In the latest Talk of the Town column Bromley Town councillor Nicky Dykes shines a light on what's being done to give vulnerable young people in the borough the best possible start in life.

I recently wrote in this column about the passionate debate around school places as parents strive to achieve the best for their children.

I am a parent myself to three young children and I completely understand this desire to get the best for your children.

A good childhood sets up a child for life, leaving them more likely to be healthy and to be in employment in adulthood.

Sadly, not all children are born into a loving and protective family. These are children that through circumstance become children looked after by the council who in turn becomes their corporate parent.

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The children and young people in the care of Bromley Council will have experienced disruption in their childhoods and are among the most vulnerable in our society.

All too often outcomes for them are lower than their non-looked-after peers due to their earlier life experiences and time in care. It’s up to us, as corporate parents, to do everything we can to give them an opportunity of a good childhood – to thrive and to achieve their full potential in life.

A few weeks ago the council held a celebration of achievement awards ceremony for children looked after. An event we host every year to acknowledge the amazing progress of our children.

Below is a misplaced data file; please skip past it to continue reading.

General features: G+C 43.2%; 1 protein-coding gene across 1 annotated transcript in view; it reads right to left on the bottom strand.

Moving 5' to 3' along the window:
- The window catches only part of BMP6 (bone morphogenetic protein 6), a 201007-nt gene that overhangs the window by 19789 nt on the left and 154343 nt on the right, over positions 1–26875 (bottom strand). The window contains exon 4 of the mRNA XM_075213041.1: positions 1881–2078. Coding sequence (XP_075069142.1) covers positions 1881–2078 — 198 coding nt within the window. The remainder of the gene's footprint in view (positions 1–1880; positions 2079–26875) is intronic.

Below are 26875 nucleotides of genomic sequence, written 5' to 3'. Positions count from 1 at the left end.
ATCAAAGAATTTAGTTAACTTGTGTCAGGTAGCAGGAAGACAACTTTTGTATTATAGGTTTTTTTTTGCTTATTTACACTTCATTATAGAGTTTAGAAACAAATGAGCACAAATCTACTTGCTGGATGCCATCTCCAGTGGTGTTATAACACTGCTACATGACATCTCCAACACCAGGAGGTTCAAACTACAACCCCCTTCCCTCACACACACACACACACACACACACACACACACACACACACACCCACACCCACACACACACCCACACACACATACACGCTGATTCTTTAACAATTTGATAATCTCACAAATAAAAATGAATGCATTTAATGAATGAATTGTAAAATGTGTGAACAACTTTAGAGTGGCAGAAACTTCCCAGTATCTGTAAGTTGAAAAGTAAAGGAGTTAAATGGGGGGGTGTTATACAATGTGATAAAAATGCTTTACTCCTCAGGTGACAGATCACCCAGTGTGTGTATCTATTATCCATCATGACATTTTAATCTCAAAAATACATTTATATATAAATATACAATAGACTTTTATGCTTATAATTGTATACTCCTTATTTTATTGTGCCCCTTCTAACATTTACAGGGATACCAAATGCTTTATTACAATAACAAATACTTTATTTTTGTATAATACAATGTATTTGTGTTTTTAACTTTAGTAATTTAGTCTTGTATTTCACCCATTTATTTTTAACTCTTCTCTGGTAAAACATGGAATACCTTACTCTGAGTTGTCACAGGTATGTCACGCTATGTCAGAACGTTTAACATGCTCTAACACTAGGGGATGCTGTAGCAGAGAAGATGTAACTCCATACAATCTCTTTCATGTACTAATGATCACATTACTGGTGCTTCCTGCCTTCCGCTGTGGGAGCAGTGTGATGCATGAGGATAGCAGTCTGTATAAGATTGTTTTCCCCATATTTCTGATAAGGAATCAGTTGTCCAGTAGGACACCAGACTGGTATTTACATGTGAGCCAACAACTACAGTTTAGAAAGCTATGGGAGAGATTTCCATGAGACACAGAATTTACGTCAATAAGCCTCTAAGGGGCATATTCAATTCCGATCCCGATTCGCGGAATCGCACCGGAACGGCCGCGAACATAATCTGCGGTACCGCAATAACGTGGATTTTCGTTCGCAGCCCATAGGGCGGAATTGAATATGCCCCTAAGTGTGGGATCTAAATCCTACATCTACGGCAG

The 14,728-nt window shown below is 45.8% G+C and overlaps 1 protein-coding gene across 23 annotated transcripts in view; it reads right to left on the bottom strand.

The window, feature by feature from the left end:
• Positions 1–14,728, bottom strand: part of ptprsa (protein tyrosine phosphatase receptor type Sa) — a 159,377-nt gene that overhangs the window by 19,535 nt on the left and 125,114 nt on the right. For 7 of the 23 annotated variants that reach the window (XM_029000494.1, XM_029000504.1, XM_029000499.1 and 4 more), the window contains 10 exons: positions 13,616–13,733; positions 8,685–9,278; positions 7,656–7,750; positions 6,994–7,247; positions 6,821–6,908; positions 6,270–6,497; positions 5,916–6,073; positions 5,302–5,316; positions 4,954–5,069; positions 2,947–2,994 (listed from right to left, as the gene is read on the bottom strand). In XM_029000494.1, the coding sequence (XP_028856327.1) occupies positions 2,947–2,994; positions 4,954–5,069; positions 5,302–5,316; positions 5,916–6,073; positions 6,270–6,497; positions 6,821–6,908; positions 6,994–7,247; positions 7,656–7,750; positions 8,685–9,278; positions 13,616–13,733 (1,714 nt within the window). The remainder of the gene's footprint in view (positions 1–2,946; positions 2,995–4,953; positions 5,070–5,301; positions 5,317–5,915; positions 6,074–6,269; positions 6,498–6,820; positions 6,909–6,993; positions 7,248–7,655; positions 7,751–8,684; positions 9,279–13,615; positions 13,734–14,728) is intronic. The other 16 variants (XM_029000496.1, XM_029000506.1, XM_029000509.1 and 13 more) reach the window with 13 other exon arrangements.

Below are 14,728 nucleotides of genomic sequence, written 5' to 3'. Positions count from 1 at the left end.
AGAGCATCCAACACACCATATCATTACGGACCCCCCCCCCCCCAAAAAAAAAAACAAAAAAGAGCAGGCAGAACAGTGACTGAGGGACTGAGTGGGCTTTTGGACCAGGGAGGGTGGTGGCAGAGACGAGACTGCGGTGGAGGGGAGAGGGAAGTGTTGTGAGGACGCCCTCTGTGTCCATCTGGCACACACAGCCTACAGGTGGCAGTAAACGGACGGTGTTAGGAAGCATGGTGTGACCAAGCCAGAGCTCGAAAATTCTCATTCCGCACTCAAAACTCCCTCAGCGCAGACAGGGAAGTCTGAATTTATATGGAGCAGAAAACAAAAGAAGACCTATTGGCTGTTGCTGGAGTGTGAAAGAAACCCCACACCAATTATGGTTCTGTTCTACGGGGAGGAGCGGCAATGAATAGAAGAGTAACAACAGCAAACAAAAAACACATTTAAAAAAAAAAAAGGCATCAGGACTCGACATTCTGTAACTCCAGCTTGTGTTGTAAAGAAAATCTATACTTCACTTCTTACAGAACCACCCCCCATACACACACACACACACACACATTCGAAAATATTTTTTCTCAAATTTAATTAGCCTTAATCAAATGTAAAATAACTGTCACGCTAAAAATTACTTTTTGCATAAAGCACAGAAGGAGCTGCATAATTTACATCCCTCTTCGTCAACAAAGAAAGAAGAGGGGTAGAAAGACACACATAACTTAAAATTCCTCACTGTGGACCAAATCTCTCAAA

Like all parents, we have high aspirations for all our children and young people. Their education and personal development is of utmost importance to us as corporate parents. Whether it be success at school or contributing the communities in which they live, our children looked after continue to astound us.

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So why am I raising this now? The truth is that these are the most vulnerable people in our society and yet rarely discussed.

Bromley Council has made unprecedented improvements to its children services which now receive a good rating – with outstanding leadership. While this is of course good news, we must not stop now. We must continue to improve and shine a light on the triumph of the children in our care. We need to continue to aim higher and ask ourselves "if this were my child, would it be good enough?". If the answer is no, then we are failing.

Over the weeks and months to come there will undoubtedly be debates about council tax, budgets and council services. While we can argue about different approaches to this, my plea is to spare a thought for the children’s services that provide a lifeline to thousands of vulnerable children and families across the borough. It may not be the most visible service the council provides, but it is certainly one of the most important.

We must not fail and must stand firm in our commitment to deliver these services. After all, there are many more years ahead of celebrating success judging by the tenacity of Bromley’s children and young people.